CJJ: The Yale Younger Poets Prize is a very prestigious and long running award. Past recipients have included: James Tate, Robert Hass, Peter Streckfus, Carolyn Forche, Jack Gilbert, John Ashbery, W.S. Merwin. Muriel Rukeyser and many other well-known poets, but our readers may not know the ins and outs of the award. What, to your mind, should people know about this honor?
WS: Besides its illustrious recipients, the Yale Younger Series has a jawdropping list of judges. The same poet serves as judge for several years, and I think that tradition is what distinguishes the Yale Younger from other book prizes of its kind. (Face it: there are a lot of fine debut book awards out there.) The judge really has a chance to leave his or her mark on the series. Plus he or she is also expected to write a foreword for each book, which is immense! And – at least in my experience working with current judge Carl Phillips – the award offers young poets an opportunity to engage with their elders in a meaningful conversation about the making of a book. Carl really made me feel as though he was invested in Westerly, and that investment means everything to someone wading out into the water for the first time.
CJJ: In your book, Westerly, you have a very melodic and yet down to earth voice that seems to range from the lyrical and confessional to the political and narrative. How, as a poet, do you view your voice. What is uniquely Schuttian in your work? Or, rather, how would one pick a Schutt poem out from any other poet’s work?
WS: Modesty is a virtue I stand by, as is hesitation. But can I call myself modest and still claim to be modest? Regardless, it’s not a quality you would dub unique. Nor is it true of all the poems in Westerly. I’m still young – or so I’d like to think – and therefore still available to a range of voices, as you rightly point out.
It’s also true that I’m given to pretty lush music. I respect some talky poems, but I don’t think the world needs more of them. A poem isn’t everyday speech. Why pretend as if it were?
CJJ: Many of our readers are aspiring poets themselves; do you have any advice for them in regards to the work of poetry? Do you have, for instance, any drafting habits or habits pertaining to keeping a notebook for ideas? What practices most inform and shape your poems?
WS: I don’t think you start with some idea or larger vision and impose your feeling on the material. You start with the material, and with luck that leads to the rapture of a poem. I try to have a notebook handy, yes, always. And I’m not worried about filling that notebook up with descriptions, even if those descriptions wind up on the cutting floor. My interest in description probably stems from my interest in travel writing and the itinerant life I’ve led for the last several years. Travelers stare; that’s their thing. Then they go home and try to make sense of what they’ve seen – or merely admire the pictures for what they are. I’ve just moved to Baltimore, where everyone has colossal tattoos, and all I’ve done over the last few weeks is take all the ink in. Today I stood in line at a kiosk behind a guy with a tattoo covering either calf: a ball of fire on his left, a blue wave on his right with a goldfish leaping out of it. They looked funny on him; nothing else about his appearance struck me as yin-yang. Maybe something’ll come of that.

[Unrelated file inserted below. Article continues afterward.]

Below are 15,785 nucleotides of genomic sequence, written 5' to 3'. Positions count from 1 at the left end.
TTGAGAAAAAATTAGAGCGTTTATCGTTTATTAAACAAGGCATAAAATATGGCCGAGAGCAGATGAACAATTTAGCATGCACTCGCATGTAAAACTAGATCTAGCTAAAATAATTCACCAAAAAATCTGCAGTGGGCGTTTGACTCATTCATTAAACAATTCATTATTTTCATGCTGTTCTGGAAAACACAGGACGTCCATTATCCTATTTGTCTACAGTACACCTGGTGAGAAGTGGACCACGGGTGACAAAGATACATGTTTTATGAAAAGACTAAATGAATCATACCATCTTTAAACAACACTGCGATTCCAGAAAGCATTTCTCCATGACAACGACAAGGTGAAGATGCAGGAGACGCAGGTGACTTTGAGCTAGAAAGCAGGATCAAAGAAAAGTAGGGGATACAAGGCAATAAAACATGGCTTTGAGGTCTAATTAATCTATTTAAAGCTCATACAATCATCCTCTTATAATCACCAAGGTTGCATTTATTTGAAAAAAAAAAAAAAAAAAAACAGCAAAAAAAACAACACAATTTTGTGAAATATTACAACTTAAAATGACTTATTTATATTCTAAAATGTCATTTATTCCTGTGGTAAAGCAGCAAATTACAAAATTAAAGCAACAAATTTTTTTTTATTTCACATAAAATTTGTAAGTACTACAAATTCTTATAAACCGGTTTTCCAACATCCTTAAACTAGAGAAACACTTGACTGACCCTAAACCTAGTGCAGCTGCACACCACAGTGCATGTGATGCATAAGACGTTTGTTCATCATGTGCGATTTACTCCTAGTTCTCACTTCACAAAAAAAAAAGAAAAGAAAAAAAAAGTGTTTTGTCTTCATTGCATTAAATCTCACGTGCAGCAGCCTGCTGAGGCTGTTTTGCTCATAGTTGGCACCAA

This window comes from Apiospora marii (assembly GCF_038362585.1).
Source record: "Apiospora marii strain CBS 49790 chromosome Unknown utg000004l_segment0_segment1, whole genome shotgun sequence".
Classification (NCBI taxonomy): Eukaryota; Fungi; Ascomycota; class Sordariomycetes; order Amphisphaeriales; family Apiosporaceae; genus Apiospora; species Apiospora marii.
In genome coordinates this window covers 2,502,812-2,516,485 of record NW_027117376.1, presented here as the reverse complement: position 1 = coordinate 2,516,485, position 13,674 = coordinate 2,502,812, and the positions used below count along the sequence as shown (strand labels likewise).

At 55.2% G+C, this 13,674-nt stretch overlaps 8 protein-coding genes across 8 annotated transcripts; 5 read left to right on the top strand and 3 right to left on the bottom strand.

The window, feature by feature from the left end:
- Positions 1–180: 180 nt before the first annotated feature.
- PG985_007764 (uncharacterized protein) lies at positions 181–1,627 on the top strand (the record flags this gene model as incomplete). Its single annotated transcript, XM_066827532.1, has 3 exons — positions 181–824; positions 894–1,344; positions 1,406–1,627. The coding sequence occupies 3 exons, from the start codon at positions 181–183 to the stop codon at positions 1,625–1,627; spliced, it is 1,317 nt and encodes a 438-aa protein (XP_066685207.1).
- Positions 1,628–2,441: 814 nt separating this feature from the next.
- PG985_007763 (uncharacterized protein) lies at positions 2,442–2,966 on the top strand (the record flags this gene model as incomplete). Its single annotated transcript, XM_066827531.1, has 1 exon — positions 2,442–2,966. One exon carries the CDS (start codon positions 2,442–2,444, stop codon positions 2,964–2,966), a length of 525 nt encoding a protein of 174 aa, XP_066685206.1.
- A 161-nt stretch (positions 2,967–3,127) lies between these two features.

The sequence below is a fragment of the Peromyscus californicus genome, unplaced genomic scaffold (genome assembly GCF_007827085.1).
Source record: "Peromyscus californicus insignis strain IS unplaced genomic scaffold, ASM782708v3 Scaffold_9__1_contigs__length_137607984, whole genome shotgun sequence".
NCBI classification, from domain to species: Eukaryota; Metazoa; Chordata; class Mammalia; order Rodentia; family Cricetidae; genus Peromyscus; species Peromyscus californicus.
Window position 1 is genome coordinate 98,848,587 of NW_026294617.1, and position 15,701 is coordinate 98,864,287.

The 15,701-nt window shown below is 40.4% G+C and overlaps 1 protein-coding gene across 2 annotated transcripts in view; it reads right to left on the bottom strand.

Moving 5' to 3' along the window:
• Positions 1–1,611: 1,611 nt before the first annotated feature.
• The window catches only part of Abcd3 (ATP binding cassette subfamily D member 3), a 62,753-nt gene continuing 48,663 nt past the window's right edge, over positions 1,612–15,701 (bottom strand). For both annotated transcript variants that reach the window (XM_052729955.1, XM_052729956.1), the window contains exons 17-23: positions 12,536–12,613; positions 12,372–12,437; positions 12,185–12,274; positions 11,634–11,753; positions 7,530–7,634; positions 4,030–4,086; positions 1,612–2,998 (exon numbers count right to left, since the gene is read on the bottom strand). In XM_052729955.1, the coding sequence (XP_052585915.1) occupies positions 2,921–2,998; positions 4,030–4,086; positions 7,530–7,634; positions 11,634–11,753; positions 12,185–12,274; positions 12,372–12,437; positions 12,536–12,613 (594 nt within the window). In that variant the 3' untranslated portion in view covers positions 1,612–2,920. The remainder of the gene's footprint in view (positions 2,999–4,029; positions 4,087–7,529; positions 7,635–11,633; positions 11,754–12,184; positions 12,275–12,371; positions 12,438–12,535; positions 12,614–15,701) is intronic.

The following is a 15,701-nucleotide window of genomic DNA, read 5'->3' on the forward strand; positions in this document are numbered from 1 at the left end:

CJJ: Is poetry a personal or a public act? Once a poem of yours is printed, I mean, in the light of day does it change in your eyes or is it still yours in a personal sense, but somebody else’s in their personal sense. Does poetry have a social function and, if so, what is that function.
WS: It would be untrue to say writing poetry is an entirely personal act, but that’s how I feel at the moment of composition. I don’t go in for large-scale message making and am wary of poets who do. Once a poem is in print, yes, things change. I think poems – in the eyes of their authors – wither with exposure. I don’t like looking at a poem of mine in print. It inevitably fails to move me. I see nothing but flaws. As for its social function, all I can say is that I turn to literature for a shot of language, animating conversation, keener eyes. Delivering those goods seems function enough for me.
CJJ: The poet Mayakovsky claims, in his book How to Make Verse, that a pencil, a notebook and a bicycle are the most important tools a poet can possess (outside of interest, drive and discipline). What tools are in your poetry toolbox?
WS: I might trade that bicycle in for a good pair of walking shoes. Otherwise Mayakovsky’s got it about right.
CJJ: What does the future hold for you? Do you have another book in the works or is it time for a break?
WS: I’m working on new poems, but it’s too soon to say what they’ll amount to. I am also translating the poems of Edoardo Sanguineti, a major figure in the Italian avant-garde movement of the ’60s and ’70s.
CJJ: Lastly, our stock standard question, what authors or books can you not do without. If you are stuck or blocked in your process, to whom (authors) do you turn for inspiration?
WS: I turn to prose as often as I do to poetry, especially the prose of Denis Johnson and W.G. Sebald. Two novels I love that don’t receive enough attention are Sergei Dovlatov’s The Suitcase and James Baldwin’s Another Country. For inspiration I find myself consistently returning to several poets, including Elizabeth Bishop, Henri Cole, Robert Frost and George Herbert. Two contemporary collections I can’t do without are B.H. Fairchild’s The Art of the Lathe and Arda Collins’ It is Daylight.
Interviewee: Will SchuttInterviewer: Christopher J. Johnson